E D U C A T I O NA N DR A C E
The performance of minority students in affluent areas refutes the prevailing educational shibboleths.
DESEGREGATION is at a crossroads. As many analysts are declaring the integration experiment a failure, Harvard's desegregation guru, Gary Orfield, keeps telling us that minority education could be fixed if only we desegregated more. Educators and the media routinely slam city schools for poor minority performance while holding up affluent suburban districts as models because of their better test scores. Yet, if Orfield is right that segregated districts don't produce equal outcomes, no one has answered the more important question, which is whether ``integrated'' districts produce equal outcomes.
Oddly, while the courts have used inequality as the justification for busing, Orfield himself notes in his 1991 book The Closing Door that there isn't much direct evidence that busing creates more equality. Almost as a footnote, he concedes that you would have to examine data broken down by race within mixed districts to prove that busing actually resulted in better performance for minorities.
After some cursory research -- a few phone calls to local school districts, a ride on the Internet -- I tracked down reports that do chart test scores and grades against race, not only in the worst but also in the best districts. The reason that people like Gary Orfield don't have the numbers is that it's safer to uphold the myth that minorities will perform as well as their white peers in good suburban schools than to expose the reality that the racial gap exists even in the best suburbs.
Test scores and grades for blacks in integrated urban neighborhoods aren't any better than those in predominantly minority ghetto areas. Some affluent suburbs did no better than nearby urban areas, and even at the best suburban schools blacks on average lagged behind their white classmates. But a bigger secret is that even the poorest Asians tended to get better grades -- if not test scores -- than more affluent whites. Asians from poorer suburbs consistently outscored Euro-Americans in nearby more affluent suburbs. For all the talk about the superiority of schools in Japan or Korea, Asian-Americans are also nearly two years ahead in math, just as far ahead of their classmates as students in their ancestral lands are, even when they go to the same schools that fail other American minorities.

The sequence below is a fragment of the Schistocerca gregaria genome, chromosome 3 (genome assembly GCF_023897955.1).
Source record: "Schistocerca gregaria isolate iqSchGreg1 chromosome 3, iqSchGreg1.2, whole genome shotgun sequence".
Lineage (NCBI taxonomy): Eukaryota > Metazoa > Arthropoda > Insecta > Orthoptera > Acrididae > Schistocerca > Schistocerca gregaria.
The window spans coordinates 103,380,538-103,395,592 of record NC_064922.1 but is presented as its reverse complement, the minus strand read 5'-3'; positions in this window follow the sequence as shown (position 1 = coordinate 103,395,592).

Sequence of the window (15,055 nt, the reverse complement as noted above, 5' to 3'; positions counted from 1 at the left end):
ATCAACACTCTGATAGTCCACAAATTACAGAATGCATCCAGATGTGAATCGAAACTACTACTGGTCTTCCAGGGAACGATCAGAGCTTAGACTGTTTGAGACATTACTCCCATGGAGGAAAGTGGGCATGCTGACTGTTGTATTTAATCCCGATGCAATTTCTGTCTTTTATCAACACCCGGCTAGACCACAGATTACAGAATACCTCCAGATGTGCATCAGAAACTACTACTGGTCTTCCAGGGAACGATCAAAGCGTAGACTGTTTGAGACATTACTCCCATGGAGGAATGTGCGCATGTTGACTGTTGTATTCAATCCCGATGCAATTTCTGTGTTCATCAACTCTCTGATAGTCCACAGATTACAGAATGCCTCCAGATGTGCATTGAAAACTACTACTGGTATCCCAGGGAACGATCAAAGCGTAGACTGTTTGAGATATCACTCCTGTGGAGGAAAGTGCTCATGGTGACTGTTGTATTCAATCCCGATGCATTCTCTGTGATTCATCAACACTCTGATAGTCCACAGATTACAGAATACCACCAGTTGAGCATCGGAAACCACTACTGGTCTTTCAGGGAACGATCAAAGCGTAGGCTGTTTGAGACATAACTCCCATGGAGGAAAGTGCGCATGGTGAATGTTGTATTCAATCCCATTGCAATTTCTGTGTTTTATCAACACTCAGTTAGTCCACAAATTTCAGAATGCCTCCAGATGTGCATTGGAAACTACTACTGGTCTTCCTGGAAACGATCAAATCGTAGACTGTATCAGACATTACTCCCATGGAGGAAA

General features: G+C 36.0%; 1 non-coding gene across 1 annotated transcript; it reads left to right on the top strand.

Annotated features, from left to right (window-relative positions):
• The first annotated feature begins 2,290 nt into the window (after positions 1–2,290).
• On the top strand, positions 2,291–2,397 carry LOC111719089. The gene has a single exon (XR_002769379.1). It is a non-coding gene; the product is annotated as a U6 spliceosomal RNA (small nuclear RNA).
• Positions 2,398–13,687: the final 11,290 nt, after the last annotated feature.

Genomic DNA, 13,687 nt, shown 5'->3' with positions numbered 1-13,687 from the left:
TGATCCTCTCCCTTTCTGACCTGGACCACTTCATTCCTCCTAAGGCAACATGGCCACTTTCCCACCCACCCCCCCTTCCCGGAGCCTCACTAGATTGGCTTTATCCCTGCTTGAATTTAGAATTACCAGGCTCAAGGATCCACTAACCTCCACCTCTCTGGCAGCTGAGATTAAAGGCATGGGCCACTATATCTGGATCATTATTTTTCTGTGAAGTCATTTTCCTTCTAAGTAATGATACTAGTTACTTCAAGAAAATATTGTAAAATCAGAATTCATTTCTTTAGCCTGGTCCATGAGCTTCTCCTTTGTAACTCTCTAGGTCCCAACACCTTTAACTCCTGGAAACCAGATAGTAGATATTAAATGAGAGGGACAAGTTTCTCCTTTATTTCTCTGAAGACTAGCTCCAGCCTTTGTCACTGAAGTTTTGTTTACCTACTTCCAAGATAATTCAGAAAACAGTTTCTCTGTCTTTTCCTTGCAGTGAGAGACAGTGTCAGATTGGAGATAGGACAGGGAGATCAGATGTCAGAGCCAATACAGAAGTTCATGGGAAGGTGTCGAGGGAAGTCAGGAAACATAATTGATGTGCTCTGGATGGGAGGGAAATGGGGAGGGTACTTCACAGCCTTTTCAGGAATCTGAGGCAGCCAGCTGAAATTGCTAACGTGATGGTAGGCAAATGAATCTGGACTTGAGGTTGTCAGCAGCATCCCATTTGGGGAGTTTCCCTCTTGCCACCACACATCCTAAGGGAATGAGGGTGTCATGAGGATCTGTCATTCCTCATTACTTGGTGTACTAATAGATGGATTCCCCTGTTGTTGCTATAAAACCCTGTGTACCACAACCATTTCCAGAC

In short, predominantly minority schools have low test scores because minorities have lower test scores regardless of the segregation factor, not the other way around. And American schools would match Asian schools if they were dominated by Asian students. Perhaps that chilling reality is the reason that every newspaper I have contacted has chosen to ignore these data.
California's 1994 CLAS (California Learning Assessment System) test introduced massive multiculturalism and had several questions for which more than one answer was counted as correct. Yet nobody noticed that elementary-school blacks and Hispanics did just as poorly in predominantly minority areas of Oakland, East Palo Alto, and Alum Rock as in legally integrated San Francisco. At Grade 10, only 10 to 15 per cent of black students got 3 or better in math whether they went to integrated San Francisco, the segregated communities of Contra Costa County, Oakland, or Silicon Valley's Santa Clara County. Asians continue to stampede into Cupertino, home of the founders of Apple Computers, because of its excellent schools. But US News (April 21, 1997) highlighted the poor performance of blacks there, and they lagged the state average on the CLAS.
Meanwhile, the Asians of the Chinatown ghettos in San Francisco scored as well as children of affluent engineers in Santa Clara County. Asians in Santa Clara County scored as well as whites in posh San Ramon Valley or Cupertino. Asians in Cupertino scored as well as whites in Palo Alto, the best district in the Bay Area. Blacks in San Ramon Valley scored no better than state average for all races, while Asians there outscored every other race and community.